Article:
Hip Ho Chi Minh

Once the most freewheeling city in Asia, a few decades after the war, former Saigon is soaring once again. With scores of chic clubs, new hotels, a vibrant arts scene, booming economy and some of the world's best cuisine, Ho Chi Minh is hip.

By Ron Gluckman /Ho Chi Minh, Vietnam


GRAPHIC ARTIST THORIN CAGLE used to lead a double life in Ho Chi Minh City. By day, he created computer graphics for some of the world’s big game companies. At night, he ran Lost In Saigon, the city’s top backpacker bar.

  Retired from computer gaming, his creative juices now flow into Lush, a music club with colorful floor-to-ceiling cartoon murals that he opened last summer. Lush instantly became one of the city’s prime nightspots, but with torrid competition. As Cagle moved upscale, so did much of Ho Chi Minh City.

  Once among the wildest cities in Asia, former Saigon has led a more sedate life in recent decades. That has changed in a hurry lately with scores of new bars, boutiques and bistros putting this Vietnamese city on tourist maps.

  “For a long time, Vietnam was a backpacker destination ,” notes Jan Peter Van Der Ree, general manager of the Park Hyatt Saigon, which made a huge splash with its opening in the second half of 2005. “In many ways, Vietnam is a new place.”

  The past year has been a watershed, not only due to scene-setting openings like Lush and the Park Hyatt. In the spring, a slate of young Vietnamese politicians took office, pushing further reforms. The economy, meanwhile, is booming, and a recent trade deal with America clears entry to the World Trade Organization.

  Tourism is skyrocketing. Visitors should top five million this year, up nearly 50 percent over 2005.

  “Vietnam is emerging as something fresh and interesting,” says Kim Powley, general manager of the Sheraton Saigon Hotel and Towers.

  In the process, HCM City is increasingly seen as the Hip, Chic, Modern City. Besides Lush, club-hoppers can bounce between venerable favorites like Q Bar, and newcomers like Mojo or Qing, a sleek drinking hole facing the Sheraton.

  Dining is a delight around town, with scores of restaurants offering traditional Vietnamese, often fused with French flavoring.

  One hot new eatery is Nam Phan, where tables surround ponds, and servings like bamboo shoot salad, beef in lemongrass, or spicy fish with Hoi On noodles please the palate.

  Yet the options are endless, including tapas at the new Pacharan opposite the Park Hyatt.

  While much of Ho Chi Minh’s renewed vitality results from a spate of hip new sites, the main appeal to most tourists is the blend of old and new.

  “There are a lot of ghosts here,” admits Stephen O’Grady, general manager of the Caravelle Hotel. Seated at the hotel’s signature Saigon Saigon, he could be referring to the bar or hotel, the view over the city or any number of distinguished guests. Over the years, the Caravelle has seen them all.

  Saigon Saigon sits on the 10th floor of this resplendent art deco hotel, once the roof of the tallest building in town. That was when it opened in 1959, a definite advantage --- until the Vietnam War, when forces used to sight mortars on the hotel signs. “This hotel is steeped in marvelous history,” O’Grady notes.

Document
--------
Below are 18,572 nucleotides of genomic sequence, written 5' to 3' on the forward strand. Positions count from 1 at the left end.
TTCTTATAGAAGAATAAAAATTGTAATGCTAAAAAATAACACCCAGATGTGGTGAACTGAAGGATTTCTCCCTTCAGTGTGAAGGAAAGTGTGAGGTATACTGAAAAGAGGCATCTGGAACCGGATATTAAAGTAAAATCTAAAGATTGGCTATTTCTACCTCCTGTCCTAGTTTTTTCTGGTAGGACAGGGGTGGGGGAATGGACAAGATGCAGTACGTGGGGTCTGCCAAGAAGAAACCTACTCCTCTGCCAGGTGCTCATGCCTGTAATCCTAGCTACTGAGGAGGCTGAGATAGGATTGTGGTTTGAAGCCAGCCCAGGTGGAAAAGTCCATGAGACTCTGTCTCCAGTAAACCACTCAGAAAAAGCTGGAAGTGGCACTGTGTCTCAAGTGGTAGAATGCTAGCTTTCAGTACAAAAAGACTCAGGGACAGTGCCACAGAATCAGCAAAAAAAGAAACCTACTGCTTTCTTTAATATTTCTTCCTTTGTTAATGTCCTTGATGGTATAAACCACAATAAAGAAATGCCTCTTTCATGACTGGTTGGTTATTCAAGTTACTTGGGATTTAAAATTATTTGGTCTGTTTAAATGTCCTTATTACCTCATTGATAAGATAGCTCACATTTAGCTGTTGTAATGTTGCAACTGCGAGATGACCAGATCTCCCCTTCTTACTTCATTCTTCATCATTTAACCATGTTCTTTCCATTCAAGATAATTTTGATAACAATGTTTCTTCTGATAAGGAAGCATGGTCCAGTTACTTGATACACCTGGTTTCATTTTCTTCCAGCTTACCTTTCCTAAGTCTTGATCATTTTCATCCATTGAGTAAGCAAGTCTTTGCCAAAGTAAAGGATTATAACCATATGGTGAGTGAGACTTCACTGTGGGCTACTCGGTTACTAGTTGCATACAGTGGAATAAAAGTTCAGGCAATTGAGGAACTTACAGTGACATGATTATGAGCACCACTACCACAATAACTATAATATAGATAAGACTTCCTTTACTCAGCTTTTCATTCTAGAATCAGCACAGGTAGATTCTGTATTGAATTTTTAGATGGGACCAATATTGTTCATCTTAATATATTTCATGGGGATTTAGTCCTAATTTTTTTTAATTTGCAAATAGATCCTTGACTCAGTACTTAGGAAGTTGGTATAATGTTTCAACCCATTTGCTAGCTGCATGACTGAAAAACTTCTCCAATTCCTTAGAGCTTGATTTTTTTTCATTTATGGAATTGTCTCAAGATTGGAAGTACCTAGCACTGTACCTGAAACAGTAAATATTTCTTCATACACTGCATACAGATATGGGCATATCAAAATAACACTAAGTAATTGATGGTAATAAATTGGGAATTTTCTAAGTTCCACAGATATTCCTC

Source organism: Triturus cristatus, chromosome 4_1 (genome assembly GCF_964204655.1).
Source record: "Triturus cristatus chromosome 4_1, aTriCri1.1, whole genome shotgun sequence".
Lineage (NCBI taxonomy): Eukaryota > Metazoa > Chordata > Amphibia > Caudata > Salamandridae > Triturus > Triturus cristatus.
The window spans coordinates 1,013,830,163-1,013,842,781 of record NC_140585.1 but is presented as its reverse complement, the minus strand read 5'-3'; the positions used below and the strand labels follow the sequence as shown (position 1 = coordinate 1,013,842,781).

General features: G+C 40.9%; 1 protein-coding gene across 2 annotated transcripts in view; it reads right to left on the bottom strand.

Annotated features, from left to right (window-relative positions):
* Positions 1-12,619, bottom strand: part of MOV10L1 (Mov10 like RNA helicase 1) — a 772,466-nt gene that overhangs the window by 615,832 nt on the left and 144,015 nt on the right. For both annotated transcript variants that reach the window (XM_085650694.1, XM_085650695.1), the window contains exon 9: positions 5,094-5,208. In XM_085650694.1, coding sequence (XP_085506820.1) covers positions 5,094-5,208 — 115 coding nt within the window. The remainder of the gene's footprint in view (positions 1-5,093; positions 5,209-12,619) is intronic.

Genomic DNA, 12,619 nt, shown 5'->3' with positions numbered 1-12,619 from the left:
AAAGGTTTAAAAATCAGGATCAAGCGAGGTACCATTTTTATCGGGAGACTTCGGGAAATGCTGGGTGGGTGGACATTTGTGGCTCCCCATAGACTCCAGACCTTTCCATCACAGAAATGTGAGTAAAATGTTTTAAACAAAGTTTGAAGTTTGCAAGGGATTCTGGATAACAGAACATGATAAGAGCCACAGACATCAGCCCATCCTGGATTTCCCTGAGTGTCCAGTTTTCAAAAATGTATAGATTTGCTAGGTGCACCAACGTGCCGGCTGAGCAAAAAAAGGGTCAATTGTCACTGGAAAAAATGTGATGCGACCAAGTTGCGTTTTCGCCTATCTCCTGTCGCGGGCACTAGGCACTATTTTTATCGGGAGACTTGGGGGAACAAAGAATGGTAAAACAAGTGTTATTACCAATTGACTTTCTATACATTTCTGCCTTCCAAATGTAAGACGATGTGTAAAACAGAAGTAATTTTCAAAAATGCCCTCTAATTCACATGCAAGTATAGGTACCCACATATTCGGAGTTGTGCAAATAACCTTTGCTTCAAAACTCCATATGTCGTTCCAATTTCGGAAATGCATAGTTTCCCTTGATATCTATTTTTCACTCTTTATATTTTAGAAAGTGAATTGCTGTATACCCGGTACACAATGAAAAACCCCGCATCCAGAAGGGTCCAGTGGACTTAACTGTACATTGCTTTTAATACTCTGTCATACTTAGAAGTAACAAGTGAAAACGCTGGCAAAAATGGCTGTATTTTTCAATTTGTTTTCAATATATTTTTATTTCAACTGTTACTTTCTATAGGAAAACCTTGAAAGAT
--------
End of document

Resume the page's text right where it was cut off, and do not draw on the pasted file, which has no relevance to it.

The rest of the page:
But the Caravelle has also been spruced up, with a new casino and Qi spa. All around Ho Chi Minh’s stately Opera House, many legendary hotels have done likewise.

  Few cities in Asia, or anywhere, can match the glory of these colonial edifices – the Continental, Rex, Majestic. Together with antique-laden lodges like Tiger Club, they evoke images of Indochine in the early decades of last century.

  Ho Chi Minh’s history is a distinct edge, and much of the old epoch survives. Yet this is also a young city on the move. After decades of isolation, local entrepreneurs have evolved their own distinctive style. In a modern age of so much mimicry, it’s a refreshing alternative to the monotony of Globalization.

  Ho Chi Minh goes its own way. Hence, instead of the usual profusion of Burger Kings and KFCs, visitors here are welcomed to a host of homegrown outlets like Highland Coffee, which showcases beans from the world’s fastest-growing coffee producer, and Pho 24. The latter is a stylish food chain celebrating the national dish, teaming bowls of Pho noodles with tons of spicy condiments.

  Another popular new favorite is Wrap and Roll which, as the name suggests, applauds the local appetite for small, succulent dishes tucked into a wide variety of pastries, crackers and breads.

  Shopping, too, is sizzling in Ho Chi Minh City, long famed for its paintings and lacquer. The 90-year-old Ben Thanh Market, behind the colonial clock tower, is a wonderland for crafts, trinkets and just about everything else. Trendy boutiques like Saigon Kitsch abound in the area around Ton That Thiep.

  “Ho Chi Minh has grown up in a hurry,” marvels Cagle at Lush. “This place has always had potential. Now, it’s ripe.”

Ron Gluckman is an American reporter who is based in Bangkok, who roams around Asia for a number of publications, such as Centurion, a publication for American Express cardholders, which ran this story in late 2006.

All pictures by Ron Gluckman

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